No evidence that substance use causes ADHD symptoms in adolescence

Aja Louise Murray, Manuel Eisner, Ingrid Obsuth, Denis Ribeaud

Research output: Contribution to journalArticlepeer-review


There is a robust association between attention-deficit hyperactivity disorder (ADHD) symptoms and elevated substance use. Several plausible causal pathways from ADHD to substance use have been articulated and supported empirically. In this study, we tested the recent suggestion that substance use could also influence levels of ADHD symptoms. Using the three most recent waves of data from the Zurich Project on the Social Development of Children and Youth (z-proso), we found significant and strong cross-lagged effects of ADHD symptoms on substance use but no significant effects in the opposite direction. This suggests that individual differences in substance use are not related to increases in ADHD symptoms in adolescence. Adolescent-onset symptoms of ADHD are thus unlikely to be caused by substance use, and targeting substance use problems is unlikely to reduce ADHD symptoms.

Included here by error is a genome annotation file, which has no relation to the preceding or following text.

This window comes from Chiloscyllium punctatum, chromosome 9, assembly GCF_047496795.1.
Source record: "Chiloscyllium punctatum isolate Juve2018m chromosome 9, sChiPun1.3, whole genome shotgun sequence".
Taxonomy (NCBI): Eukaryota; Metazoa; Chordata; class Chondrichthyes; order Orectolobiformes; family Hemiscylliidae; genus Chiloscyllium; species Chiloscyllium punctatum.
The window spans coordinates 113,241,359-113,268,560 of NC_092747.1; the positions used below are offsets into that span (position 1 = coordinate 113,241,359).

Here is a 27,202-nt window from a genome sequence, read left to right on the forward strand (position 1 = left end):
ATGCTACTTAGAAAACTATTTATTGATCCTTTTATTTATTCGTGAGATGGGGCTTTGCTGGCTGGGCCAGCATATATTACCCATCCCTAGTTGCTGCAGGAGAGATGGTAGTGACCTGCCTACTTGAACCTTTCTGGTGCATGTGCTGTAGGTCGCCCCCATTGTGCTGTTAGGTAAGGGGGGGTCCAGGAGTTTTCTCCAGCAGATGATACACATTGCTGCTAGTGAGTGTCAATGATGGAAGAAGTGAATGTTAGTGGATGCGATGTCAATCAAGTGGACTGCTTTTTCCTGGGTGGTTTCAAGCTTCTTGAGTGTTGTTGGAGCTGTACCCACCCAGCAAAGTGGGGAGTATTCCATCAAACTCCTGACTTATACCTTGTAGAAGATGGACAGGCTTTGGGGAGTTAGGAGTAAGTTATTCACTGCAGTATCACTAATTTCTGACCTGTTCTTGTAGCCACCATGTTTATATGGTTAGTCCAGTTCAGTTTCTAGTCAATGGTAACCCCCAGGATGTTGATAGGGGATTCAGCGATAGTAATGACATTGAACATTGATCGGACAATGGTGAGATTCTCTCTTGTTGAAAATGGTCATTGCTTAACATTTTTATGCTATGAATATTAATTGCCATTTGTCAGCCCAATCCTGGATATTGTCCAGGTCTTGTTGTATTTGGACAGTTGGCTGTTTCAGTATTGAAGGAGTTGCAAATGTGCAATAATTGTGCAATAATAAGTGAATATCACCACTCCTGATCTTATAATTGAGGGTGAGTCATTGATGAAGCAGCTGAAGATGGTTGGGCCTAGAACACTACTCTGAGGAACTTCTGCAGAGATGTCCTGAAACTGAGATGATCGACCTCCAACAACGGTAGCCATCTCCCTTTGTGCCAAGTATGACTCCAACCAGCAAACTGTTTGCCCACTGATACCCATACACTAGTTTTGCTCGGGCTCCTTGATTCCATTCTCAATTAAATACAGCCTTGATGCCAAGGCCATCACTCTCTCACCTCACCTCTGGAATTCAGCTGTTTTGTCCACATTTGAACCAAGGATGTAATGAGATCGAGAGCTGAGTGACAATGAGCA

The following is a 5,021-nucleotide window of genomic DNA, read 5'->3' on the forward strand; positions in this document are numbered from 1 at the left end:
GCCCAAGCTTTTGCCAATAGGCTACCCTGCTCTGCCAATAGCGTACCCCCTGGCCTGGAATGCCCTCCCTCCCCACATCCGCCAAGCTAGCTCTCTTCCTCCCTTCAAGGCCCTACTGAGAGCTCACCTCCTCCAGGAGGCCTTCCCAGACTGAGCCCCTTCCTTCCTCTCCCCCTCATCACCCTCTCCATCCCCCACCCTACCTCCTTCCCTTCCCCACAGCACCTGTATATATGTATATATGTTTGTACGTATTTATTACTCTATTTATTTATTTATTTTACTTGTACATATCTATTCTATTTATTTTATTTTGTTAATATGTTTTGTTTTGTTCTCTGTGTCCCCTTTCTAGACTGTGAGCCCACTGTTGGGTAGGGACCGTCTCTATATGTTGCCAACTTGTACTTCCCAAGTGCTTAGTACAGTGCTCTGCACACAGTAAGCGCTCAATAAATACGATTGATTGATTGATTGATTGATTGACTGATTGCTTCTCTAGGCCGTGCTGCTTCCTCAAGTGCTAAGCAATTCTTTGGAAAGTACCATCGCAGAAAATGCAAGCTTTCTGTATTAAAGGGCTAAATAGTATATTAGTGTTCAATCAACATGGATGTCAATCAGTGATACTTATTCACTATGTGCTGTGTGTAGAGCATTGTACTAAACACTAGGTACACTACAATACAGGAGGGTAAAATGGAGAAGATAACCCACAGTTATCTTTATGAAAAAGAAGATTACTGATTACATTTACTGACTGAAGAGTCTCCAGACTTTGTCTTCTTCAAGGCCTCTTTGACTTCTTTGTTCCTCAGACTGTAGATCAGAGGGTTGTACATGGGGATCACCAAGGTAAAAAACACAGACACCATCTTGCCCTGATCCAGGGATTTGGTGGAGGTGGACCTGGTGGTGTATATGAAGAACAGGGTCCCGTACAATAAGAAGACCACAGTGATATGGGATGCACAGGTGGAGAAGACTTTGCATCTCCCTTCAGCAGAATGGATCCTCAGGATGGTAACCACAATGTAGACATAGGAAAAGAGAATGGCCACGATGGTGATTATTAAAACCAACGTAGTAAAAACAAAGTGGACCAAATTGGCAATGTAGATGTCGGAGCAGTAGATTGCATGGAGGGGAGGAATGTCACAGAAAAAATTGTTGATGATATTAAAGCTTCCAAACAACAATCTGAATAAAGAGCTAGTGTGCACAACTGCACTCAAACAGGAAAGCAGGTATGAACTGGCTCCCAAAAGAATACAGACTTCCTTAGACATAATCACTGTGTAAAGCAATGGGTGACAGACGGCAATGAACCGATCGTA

Original languageEnglish
Pages (from-to)405-410
JournalJournal of Drug Issues
Issue number3
Early online date15 Mar 2017
Publication statusPublished - 1 Jul 2017


  • substance use
  • ADHD
  • adolescence

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